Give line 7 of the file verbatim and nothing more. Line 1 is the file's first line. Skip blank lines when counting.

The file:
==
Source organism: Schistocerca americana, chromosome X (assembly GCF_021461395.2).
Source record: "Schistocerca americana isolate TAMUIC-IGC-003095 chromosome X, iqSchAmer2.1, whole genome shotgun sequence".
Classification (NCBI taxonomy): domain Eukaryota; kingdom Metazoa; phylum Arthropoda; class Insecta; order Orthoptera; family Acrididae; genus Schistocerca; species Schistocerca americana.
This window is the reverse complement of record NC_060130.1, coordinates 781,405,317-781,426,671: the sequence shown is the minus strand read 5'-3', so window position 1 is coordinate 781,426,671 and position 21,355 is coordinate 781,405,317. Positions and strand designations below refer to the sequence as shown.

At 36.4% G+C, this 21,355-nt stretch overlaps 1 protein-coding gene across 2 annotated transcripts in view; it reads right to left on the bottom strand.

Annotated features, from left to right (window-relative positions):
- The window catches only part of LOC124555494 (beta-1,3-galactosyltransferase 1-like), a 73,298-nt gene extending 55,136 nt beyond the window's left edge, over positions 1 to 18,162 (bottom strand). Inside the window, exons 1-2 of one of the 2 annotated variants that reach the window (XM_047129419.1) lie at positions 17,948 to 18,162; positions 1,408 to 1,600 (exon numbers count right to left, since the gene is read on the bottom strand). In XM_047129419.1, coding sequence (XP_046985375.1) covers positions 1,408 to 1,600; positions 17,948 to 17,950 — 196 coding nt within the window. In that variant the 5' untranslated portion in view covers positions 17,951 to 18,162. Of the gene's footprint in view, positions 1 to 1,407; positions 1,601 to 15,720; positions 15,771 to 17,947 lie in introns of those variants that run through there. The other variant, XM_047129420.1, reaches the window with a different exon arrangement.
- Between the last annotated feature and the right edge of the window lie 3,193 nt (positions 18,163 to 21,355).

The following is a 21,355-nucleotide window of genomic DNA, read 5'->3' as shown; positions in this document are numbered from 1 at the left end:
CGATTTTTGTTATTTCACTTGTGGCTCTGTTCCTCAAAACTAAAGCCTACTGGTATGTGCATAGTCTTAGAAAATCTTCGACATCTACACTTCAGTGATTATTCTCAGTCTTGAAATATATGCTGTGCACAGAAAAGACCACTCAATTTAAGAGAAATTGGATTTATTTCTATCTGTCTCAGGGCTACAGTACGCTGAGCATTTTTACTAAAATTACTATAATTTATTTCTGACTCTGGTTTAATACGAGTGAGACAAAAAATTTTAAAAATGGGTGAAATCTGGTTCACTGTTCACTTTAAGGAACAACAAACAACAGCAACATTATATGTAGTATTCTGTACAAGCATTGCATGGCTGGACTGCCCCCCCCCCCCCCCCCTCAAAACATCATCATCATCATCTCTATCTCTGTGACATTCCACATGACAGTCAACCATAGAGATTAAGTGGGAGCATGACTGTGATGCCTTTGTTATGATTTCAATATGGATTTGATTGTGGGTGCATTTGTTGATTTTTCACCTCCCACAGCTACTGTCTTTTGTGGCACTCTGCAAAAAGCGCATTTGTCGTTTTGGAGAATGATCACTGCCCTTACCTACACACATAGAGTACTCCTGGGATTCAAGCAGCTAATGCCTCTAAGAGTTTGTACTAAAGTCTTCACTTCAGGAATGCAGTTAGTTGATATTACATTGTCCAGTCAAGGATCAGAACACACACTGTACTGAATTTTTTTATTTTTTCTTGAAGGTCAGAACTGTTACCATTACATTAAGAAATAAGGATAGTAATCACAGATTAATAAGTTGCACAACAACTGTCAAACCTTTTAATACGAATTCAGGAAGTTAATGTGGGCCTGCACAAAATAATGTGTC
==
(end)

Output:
- The window catches only part of LOC124555494 (beta-1,3-galactosyltransferase 1-like), a 73,298-nt gene extending 55,136 nt beyond the window's left edge, over positions 1 to 18,162 (bottom strand). Inside the window, exons 1-2 of one of the 2 annotated variants that reach the window (XM_047129419.1) lie at positions 17,948 to 18,162; positions 1,408 to 1,600 (exon numbers count right to left, since the gene is read on the bottom strand). In XM_047129419.1, coding sequence (XP_046985375.1) covers positions 1,408 to 1,600; positions 17,948 to 17,950 — 196 coding nt within the window. In that variant the 5' untranslated portion in view covers positions 17,951 to 18,162. Of the gene's footprint in view, positions 1 to 1,407; positions 1,601 to 15,720; positions 15,771 to 17,947 lie in introns of those variants that run through there. The other variant, XM_047129420.1, reaches the window with a different exon arrangement.